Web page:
Tealeaves x UBC Botanical Garden – A Curated Sakura Experience in the Garden

Tealeaves x UBC Botanical Garden - A Curated Sakura Experience in the Garden

A Curated Sakura Experience in the Garden is one of two events hosted by Tealeaves in partnership with UBC Botanical Garden.

Hosted at Nitobe Memorial Garden, A Curated Sakura Experience in the Garden explores the beauty of cherry blossoms through Japanese aesthetics and philosophical discussions on complexity and transience. The night also introduced Tealeaves’ Cherry Blossom Green, an aptly limited-edition accord of springtime aromas.

Associate Director, Horticulture & Collections, Douglas Justice, opened the night with a tour of Nitobe Memorial Garden’s sakura collection. The centuries old Japanese tradition of hanami has served as a celebration and appreciation of the transient beauty of flowers, most often the sakura, or cherry blossom.

The cherry tree in its seasonal cycle represents the circle of life – from flower to fruition to the falling of leaves. In a single visit, one can observe an array of cherry species in their varying seasonal cycles.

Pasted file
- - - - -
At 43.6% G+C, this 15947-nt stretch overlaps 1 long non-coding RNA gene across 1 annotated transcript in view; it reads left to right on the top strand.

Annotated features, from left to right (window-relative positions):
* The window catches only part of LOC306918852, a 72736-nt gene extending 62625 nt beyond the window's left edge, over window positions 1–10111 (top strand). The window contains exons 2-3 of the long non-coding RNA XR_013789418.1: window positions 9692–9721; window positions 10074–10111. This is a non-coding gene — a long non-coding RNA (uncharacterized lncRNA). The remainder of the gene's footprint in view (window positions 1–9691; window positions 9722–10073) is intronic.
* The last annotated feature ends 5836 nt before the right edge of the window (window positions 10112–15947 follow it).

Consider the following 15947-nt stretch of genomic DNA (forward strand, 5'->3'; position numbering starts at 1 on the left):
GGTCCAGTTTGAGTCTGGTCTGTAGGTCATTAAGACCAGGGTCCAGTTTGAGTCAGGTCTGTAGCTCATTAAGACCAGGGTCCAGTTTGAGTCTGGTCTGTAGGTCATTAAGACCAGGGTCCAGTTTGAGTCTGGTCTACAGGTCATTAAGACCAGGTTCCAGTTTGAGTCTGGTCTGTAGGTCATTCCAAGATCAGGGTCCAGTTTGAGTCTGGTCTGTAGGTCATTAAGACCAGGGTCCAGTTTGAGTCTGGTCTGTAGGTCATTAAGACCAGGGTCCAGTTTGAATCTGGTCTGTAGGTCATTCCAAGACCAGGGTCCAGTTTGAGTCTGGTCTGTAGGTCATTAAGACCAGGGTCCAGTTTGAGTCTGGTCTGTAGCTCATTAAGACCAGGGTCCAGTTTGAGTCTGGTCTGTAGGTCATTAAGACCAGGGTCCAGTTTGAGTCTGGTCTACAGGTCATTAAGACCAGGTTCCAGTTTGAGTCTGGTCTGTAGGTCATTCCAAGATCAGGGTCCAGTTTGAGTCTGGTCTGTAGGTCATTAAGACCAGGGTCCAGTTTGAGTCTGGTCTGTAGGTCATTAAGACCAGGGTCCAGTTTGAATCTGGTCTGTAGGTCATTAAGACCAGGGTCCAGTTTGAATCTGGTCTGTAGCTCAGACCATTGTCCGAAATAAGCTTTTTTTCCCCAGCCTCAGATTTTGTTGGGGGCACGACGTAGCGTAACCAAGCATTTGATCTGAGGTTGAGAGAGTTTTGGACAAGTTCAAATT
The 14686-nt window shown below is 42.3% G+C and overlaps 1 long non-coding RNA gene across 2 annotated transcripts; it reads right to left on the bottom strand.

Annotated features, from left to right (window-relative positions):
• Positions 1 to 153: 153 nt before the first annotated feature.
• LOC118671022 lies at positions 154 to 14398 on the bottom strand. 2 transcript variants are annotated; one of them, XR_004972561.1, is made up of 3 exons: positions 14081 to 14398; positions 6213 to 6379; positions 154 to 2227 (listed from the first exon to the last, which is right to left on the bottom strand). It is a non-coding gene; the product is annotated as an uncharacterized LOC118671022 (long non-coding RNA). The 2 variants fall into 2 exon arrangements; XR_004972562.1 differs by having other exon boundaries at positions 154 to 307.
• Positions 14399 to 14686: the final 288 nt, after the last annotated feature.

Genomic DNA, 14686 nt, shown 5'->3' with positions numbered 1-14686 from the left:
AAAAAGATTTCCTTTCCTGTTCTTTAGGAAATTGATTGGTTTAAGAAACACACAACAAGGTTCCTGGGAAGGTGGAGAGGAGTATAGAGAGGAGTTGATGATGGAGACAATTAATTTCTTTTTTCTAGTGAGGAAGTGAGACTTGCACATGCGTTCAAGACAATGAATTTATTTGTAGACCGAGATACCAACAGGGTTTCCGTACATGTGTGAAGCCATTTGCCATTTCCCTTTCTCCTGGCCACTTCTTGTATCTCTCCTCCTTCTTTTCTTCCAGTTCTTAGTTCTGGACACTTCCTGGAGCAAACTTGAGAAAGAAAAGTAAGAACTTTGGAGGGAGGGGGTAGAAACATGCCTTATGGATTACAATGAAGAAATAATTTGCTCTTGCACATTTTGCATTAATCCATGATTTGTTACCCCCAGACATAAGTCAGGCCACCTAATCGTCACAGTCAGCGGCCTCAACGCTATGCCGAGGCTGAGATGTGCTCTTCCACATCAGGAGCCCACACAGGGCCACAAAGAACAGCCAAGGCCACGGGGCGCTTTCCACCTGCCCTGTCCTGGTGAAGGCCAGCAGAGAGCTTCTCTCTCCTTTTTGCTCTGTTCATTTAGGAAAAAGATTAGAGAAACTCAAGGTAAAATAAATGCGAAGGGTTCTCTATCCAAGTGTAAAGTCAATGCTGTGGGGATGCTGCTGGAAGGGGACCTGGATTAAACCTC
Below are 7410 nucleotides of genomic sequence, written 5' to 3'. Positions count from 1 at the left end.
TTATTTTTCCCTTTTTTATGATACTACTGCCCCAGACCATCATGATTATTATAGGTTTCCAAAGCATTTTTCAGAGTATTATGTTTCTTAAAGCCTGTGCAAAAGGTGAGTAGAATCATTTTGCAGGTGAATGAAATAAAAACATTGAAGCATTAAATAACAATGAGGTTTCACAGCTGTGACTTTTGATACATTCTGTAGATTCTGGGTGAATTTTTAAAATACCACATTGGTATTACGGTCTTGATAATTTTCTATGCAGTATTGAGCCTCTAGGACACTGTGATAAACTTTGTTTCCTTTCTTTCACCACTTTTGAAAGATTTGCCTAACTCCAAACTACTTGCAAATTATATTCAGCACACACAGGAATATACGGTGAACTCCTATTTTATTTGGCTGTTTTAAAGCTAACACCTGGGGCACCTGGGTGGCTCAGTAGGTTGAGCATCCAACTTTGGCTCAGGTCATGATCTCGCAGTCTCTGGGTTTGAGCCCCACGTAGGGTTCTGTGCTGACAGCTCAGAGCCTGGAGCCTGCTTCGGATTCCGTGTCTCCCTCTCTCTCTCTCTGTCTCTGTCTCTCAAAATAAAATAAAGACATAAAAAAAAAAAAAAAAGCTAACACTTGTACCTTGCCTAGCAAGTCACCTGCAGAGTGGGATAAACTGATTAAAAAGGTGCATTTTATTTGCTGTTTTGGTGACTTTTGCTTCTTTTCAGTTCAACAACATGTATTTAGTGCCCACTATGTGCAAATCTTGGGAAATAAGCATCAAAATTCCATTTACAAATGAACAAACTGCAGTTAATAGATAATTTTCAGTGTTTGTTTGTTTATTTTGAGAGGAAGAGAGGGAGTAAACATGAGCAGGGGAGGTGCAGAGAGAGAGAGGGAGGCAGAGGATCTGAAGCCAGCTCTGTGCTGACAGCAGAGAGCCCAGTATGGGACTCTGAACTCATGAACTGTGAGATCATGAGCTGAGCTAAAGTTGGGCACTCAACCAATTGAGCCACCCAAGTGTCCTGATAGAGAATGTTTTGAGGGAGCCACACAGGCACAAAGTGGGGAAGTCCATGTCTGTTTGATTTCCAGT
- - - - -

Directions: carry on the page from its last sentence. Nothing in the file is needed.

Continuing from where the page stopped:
Throughout the night, hosts from Urasenke Foundation performed chado (the way of tea), otherwise known as Japanese tea ceremony in the Nitobe Garden tea house, Ichibō-an (Hut of the Sweeping View). The tea is prepared in a separate room where hosts whisk the matcha with a bamboo whisk (chasen).

Japanese ceramicist HiDe Ebina described the firing of his ceramic works as an effort to capture the complexity in fleeting beauty. He explains our observations of nature’s subtlety as a function of survival and sustenance – a philosophy deeply rooted within us. Our fast-paced and occasionally disengaged modern lives are a departure from our natural instinct Ebina points out.

Thirteen years ago, Founder and Executive Director, Linda Poole, established the Vancouver Cherry Blossom Festival as a means to celebrate the season and show gratitude to the over 40, 000 sakura trees gifted by Japan to Vancouver. She encourages us to embrace and celebrate life in the spirit of the sakura’s ephemeral presence. Quoting Issa haiku, Poole reminds us that “There is no stranger under the cherry tree.”

While the cherry trees at Nitobe Memorial Garden are no longer in their blooming period, we are reminded of mono no aware –  the pathos of things – and the evanescence of the cherry blossom.

Douglas describes the various qualities of Nitobe Garden’s cherry blossoms in April in the Garden 2018.

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